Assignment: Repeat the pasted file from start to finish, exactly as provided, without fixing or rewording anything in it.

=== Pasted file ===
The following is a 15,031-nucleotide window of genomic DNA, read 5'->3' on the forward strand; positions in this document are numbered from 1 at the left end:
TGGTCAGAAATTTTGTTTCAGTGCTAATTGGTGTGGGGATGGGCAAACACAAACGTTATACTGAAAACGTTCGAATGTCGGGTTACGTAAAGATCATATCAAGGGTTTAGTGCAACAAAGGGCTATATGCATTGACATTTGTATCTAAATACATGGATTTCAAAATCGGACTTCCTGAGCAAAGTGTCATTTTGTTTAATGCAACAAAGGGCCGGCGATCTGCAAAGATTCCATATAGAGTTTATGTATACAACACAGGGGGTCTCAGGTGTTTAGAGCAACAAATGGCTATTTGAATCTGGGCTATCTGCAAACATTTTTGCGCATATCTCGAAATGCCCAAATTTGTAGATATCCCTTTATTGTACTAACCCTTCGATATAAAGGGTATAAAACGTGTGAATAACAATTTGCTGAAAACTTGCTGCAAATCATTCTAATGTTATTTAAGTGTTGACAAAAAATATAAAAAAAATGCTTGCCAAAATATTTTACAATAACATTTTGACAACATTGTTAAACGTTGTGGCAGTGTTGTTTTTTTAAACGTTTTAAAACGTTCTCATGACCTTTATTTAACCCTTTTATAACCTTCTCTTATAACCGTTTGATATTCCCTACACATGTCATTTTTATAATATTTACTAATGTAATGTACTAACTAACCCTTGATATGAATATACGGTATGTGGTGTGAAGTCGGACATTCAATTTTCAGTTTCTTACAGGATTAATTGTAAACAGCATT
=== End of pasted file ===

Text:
The following is a 15,031-nucleotide window of genomic DNA, read 5'->3' on the forward strand; positions in this document are numbered from 1 at the left end:
TGGTCAGAAATTTTGTTTCAGTGCTAATTGGTGTGGGGATGGGCAAACACAAACGTTATACTGAAAACGTTCGAATGTCGGGTTACGTAAAGATCATATCAAGGGTTTAGTGCAACAAAGGGCTATATGCATTGACATTTGTATCTAAATACATGGATTTCAAAATCGGACTTCCTGAGCAAAGTGTCATTTTGTTTAATGCAACAAAGGGCCGGCGATCTGCAAAGATTCCATATAGAGTTTATGTATACAACACAGGGGGTCTCAGGTGTTTAGAGCAACAAATGGCTATTTGAATCTGGGCTATCTGCAAACATTTTTGCGCATATCTCGAAATGCCCAAATTTGTAGATATCCCTTTATTGTACTAACCCTTCGATATAAAGGGTATAAAACGTGTGAATAACAATTTGCTGAAAACTTGCTGCAAATCATTCTAATGTTATTTAAGTGTTGACAAAAAATATAAAAAAAATGCTTGCCAAAATATTTTACAATAACATTTTGACAACATTGTTAAACGTTGTGGCAGTGTTGTTTTTTTAAACGTTTTAAAACGTTCTCATGACCTTTATTTAACCCTTTTATAACCTTCTCTTATAACCGTTTGATATTCCCTACACATGTCATTTTTATAATATTTACTAATGTAATGTACTAACTAACCCTTGATATGAATATACGGTATGTGGTGTGAAGTCGGACATTCAATTTTCAGTTTCTTACAGGATTAATTGTAAACAGCATT